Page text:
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    Emergence of Design and Simulation tools – “Turnaround Time and Cost of Traditional Trial and Error Iterations”

    Texas Instruments provide a wide variety of design tools, models and simulators to help you with the board design process. Their portfolio helps you select the right IC, design the application BOM, analyze your design and even export it to your favorite CAD environment. To verify your design, they offer the Pspice for TI design and simulation tool that includes an extensive library of simulation models for products.

    Design and Simulation tools being the heart of design engineers, we can’t miss upon this. Our ELE Times Sub Editor and correspondent Sheeba Chauhan took this opportunity to conduct a very candid and insightful interview with Guha Lakshmanan, Design Verification Engineer, Texas Instruments India.



    Guha Lakshmanan, Design Verification Engineer, Texas Instruments India

    ELE Times: How are design and Simulation tools supporting high-frequency electronic designs?

    Guha Lakshmanan: High Frequency Electronic designs present several challenges during the front-end development phase of Analog and Mixed Signal (AMS) design, verification and layout. While design challenges are met through innovative circuit design techniques, verification and layout challenges are heavily dependent on simulation tools. For AMS simulations, performance is the key concern. Differential Algebraic Equations (DAE) solvers used in conventional analog circuit simulators are inherently slow. On the other hand, Event-Based solvers, used by digital simulators, cannot accurately model the continuous time-space of analog circuits. While modeling in mixed-signal languages such as VHDL-AMS and Verilog-AMS have resulted in improved simulation speed, breaking free from DAE solvers and moving into purely digital simulations through behavioral and performance modeling for analog IPs, with the level accuracy acceptable to ensure quality is the breakthrough that is most anticipated.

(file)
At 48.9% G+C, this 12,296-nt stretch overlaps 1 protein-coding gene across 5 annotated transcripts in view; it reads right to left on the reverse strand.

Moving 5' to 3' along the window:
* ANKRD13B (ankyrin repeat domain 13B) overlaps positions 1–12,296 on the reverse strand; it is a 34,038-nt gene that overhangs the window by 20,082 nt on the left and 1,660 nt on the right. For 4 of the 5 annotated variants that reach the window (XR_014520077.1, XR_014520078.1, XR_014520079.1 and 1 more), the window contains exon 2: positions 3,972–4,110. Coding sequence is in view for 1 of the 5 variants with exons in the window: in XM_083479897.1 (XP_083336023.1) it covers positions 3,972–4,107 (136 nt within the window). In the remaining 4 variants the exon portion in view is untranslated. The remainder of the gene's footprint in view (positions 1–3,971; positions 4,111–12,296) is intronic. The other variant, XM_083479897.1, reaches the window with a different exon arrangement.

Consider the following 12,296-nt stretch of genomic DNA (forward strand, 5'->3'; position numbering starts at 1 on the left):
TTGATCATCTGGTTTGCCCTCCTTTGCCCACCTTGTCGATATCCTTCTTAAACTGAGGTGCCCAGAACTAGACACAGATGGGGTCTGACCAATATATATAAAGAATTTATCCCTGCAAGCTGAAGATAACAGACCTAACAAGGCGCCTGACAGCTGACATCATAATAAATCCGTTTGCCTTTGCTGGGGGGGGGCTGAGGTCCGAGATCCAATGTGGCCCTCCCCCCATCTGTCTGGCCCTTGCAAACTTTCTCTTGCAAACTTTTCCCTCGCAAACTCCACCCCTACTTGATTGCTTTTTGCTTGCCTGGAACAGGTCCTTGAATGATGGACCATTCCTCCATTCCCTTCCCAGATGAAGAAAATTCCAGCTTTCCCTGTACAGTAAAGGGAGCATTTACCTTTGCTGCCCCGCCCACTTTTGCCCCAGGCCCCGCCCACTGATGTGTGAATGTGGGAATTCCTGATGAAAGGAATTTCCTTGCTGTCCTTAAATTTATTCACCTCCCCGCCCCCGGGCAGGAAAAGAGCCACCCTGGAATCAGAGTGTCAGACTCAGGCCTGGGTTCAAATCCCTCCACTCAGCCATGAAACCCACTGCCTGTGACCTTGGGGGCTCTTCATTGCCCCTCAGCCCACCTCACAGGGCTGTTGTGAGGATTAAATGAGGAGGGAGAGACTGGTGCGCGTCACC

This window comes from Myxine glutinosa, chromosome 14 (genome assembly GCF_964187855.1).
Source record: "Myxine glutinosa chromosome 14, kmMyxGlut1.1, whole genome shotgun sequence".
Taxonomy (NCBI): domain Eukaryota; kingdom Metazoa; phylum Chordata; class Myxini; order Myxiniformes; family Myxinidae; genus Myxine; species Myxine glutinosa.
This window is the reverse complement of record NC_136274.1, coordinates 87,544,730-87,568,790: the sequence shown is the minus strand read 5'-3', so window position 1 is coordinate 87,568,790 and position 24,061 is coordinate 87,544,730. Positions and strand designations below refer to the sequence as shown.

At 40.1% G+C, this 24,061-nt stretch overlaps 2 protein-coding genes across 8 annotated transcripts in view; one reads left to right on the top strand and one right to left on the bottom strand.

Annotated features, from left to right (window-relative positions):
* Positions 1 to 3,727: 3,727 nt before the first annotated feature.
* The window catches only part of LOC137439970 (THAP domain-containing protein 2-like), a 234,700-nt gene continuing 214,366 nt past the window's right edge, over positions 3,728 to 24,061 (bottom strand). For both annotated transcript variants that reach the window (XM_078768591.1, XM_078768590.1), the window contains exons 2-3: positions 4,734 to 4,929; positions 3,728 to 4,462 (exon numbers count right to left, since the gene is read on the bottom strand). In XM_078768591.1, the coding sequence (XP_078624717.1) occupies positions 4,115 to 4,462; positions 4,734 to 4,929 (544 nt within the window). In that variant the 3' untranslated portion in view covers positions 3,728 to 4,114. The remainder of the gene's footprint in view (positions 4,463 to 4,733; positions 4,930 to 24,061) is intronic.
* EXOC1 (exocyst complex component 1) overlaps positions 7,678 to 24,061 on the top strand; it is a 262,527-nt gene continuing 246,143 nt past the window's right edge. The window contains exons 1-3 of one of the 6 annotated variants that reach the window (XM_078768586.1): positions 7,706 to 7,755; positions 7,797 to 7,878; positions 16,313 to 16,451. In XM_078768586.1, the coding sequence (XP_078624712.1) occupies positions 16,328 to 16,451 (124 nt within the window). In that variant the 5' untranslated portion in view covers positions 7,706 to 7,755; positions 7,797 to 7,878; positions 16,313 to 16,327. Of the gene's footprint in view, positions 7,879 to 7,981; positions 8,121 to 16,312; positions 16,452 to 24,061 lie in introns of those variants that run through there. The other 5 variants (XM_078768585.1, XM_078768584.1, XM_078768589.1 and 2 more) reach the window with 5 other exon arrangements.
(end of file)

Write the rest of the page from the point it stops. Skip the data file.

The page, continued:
TI’s analog DV experts explore and innovate cutting-edge methodologies that leverage the latest development in IEEE standards such as System.

    Verilog User Defined Net types (UDN)  for modeling current and voltages and its loading effects in discrete-time digital simulations as was only possible with purely analog modeling languages such as Verilog-A. A deep understanding of the risks and limitations of these modeling techniques is very important to secure the ultimate goal of high-quality silicon. Speed of simulations will always come with a certain degree of compromise in accuracy. By carefully selecting the stage of design where such modeling is used and later closing the design phase with comprehensive schematic simulation before PG ensures the dual objective of increased design throughput and excellent design quality.

    Likewise, there are several more exciting developments in high speed mixed signal layout such as estimation of EMIR and Dynamic IR drop. Further, ML aided simulations are now becoming increasingly common offering significant promise of improved simulation performance. With faster and denser AMS designs, these methodology improvements are pivotal to meeting TTM demands of high-speed designs.

    ELE Times: As opposed to trial-and-error, a smart simulation process allows targeted implementation of design choices in various stages of the development cycle. How are design and Simulation tools reducing the risk factor of error in the development process? 

    Guha Lakshmanan: Yes, many trial-and-error iterations can be quite costly and can become an impediment to timely entry to market, due to complexity, long turnaround times and costs involved in hardware prototyping.  Advanced and more accurate modeling of low-level details sufficient for circuit level analysis coupled with faster and accurate device, circuit and system level simulation-based analysis tools helps in advancing the trial-and-error analysis to the design stage.  Due to the emergence of design automation tools tightly coupled with underlying component models, analysis and simulation tools, several what-if analysis and architectural decision making can benefit from more accurate analytical backing.  In the absence of this it involves much more manually intensive, iterative and error-prone processes.